On Sunday: Beneath the din

Sometimes we go to beach church. Coffee in hand, we drive toward water and light. There, in our church without walls or rules, prayer is sometimes a poem, or, the quiet.


A friend says she knows the exact moment our friendship took hold. We were at the park and I shared a poem with her (A Secret Life by Stephen Dunn). And, I, too, remember the hush like an opening of trust.


This morning, I opened a book and went to "church," poet Mary Ruefle presiding:

Short Lecture on Prayer

James Fenton puts forth the idea that poetry happens when one raises their voice. I agree, but I also believe that poetry happens when one lowers their voice. In the first instance, the raised voice, we have the street hawkers, the singers, the storytellers, the priests — anyone who wants to be heard over the din — but in the second we include the tellers of secrets, the lovers, the password keepers — all those who want to be heard beneath the din, not by the din itself but by one singular other who is part of the din, as when in the middle of a concert we lean to the person next to us and cup our hand around our mouth, forming a private amphitheater, a concert within a concert, connecting ourselves to one the way the concert is connection itself to everyone. And I was thinking about prayer, and those who must raise their voice in order to be heard in their emergency and desperation — O lord out of all those who are vying for your attention at this moment please hear my prayer — and I think actually those raised prayers are directed toward the gods, in the plural sense, which would be a din, the din of gods, caretakers of all the multiple things that can happen to us. But the prayer of the lowered register no longer has a chance of being heard, has abandoned that chance — "given up," we say — yet retains the desire to speak, and I think these are the prayers addressed to god, who has become a singular absence: there is no one in the next seat; the ether becomes an ear.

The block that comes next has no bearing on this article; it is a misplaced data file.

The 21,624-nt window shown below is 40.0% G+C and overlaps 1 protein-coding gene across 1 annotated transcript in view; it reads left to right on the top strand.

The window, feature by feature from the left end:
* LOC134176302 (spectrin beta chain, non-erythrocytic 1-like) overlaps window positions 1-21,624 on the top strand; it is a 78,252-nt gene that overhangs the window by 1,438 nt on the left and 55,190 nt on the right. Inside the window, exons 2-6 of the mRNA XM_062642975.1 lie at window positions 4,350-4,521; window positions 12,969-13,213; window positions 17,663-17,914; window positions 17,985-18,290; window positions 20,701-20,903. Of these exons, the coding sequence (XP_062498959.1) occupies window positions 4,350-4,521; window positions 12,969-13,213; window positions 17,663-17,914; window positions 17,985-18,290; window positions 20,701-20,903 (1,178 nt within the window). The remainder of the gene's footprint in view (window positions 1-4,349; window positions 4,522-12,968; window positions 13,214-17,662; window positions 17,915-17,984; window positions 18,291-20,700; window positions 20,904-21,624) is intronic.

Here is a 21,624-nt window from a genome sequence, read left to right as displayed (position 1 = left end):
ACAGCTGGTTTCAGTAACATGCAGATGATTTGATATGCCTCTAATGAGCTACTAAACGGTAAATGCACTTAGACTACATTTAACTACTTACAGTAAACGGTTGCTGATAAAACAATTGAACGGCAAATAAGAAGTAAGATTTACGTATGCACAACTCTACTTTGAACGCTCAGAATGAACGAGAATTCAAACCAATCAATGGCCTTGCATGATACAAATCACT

Cries and whispers. A bang or a whimper. Whatever the case, if we want to be heard, we must raise our voice, or lower it.

— Mary Ruefle
Madness, Rack, & Honey: Collected Lectures


Against Immensity

On the beach in Yachats, Oregon. Photo by Drew Myron.

I'm feeling small.

The ocean grew tall this weekend, waves curled at 10 and 15 feet. The sea was centerpiece, a beautiful low roar of large, and the sky stood steady and blue.

And later, in afternoon light, I turned east, walked deep into forest. Stood small against massive old growth stumps and gazed up to taller trees reaching for light. Sun filtered through thickness and fell on a floor of moss and fern while branches cracked beneath my feet.

Nature offers powerful reminders of perspective. I am small today, and that feels true.


Unless you

visit the dark places, you’ll never
feel the sea pull you in and under,
swallowing words before they form.
Until you visit places within you
cloistered and constant, you will travel
in a tourist daze, wrought with too much
of what endures, depletes.

If you never turn from light, close
your eyes, feel the life inside, you’ll leave
the church, the beach, your self,
knowing nothing more.

Unless you are silent, you will not
know your urgent heart, how it beats
between the thin skin of yes and no.

- Drew Myron
from Thin Skin


B**#!*t Things Writers Say

In a writing workshop recently, we were deep into pontification.

Line by line, we parsed and considered, and just as I thought I couldn’t bear any more intellectualizing, the instructor said, “That’s a bullshit writer phrase.” 

I could have kissed her in relief.

Yes, we take ourselves too seriously. Yes, I’m talking to you, and me, and the writer three seats back with a laborious way of saying a long draw of nothing. Writers of the world, please give these phrases a rest:

What’s at stake?

Did you earn that ending?

I believe the author’s intent . . .

Where’s the arc?

As writers and readers, we naturally desire to go beyond the surface. Of course. We want to dig deep. We want to learn — how did they do that? what works? what doesn’t? how can I apply this to my own writing? — and that’s good. But too often we drain the life out of the pure and joyful act of reading and writing.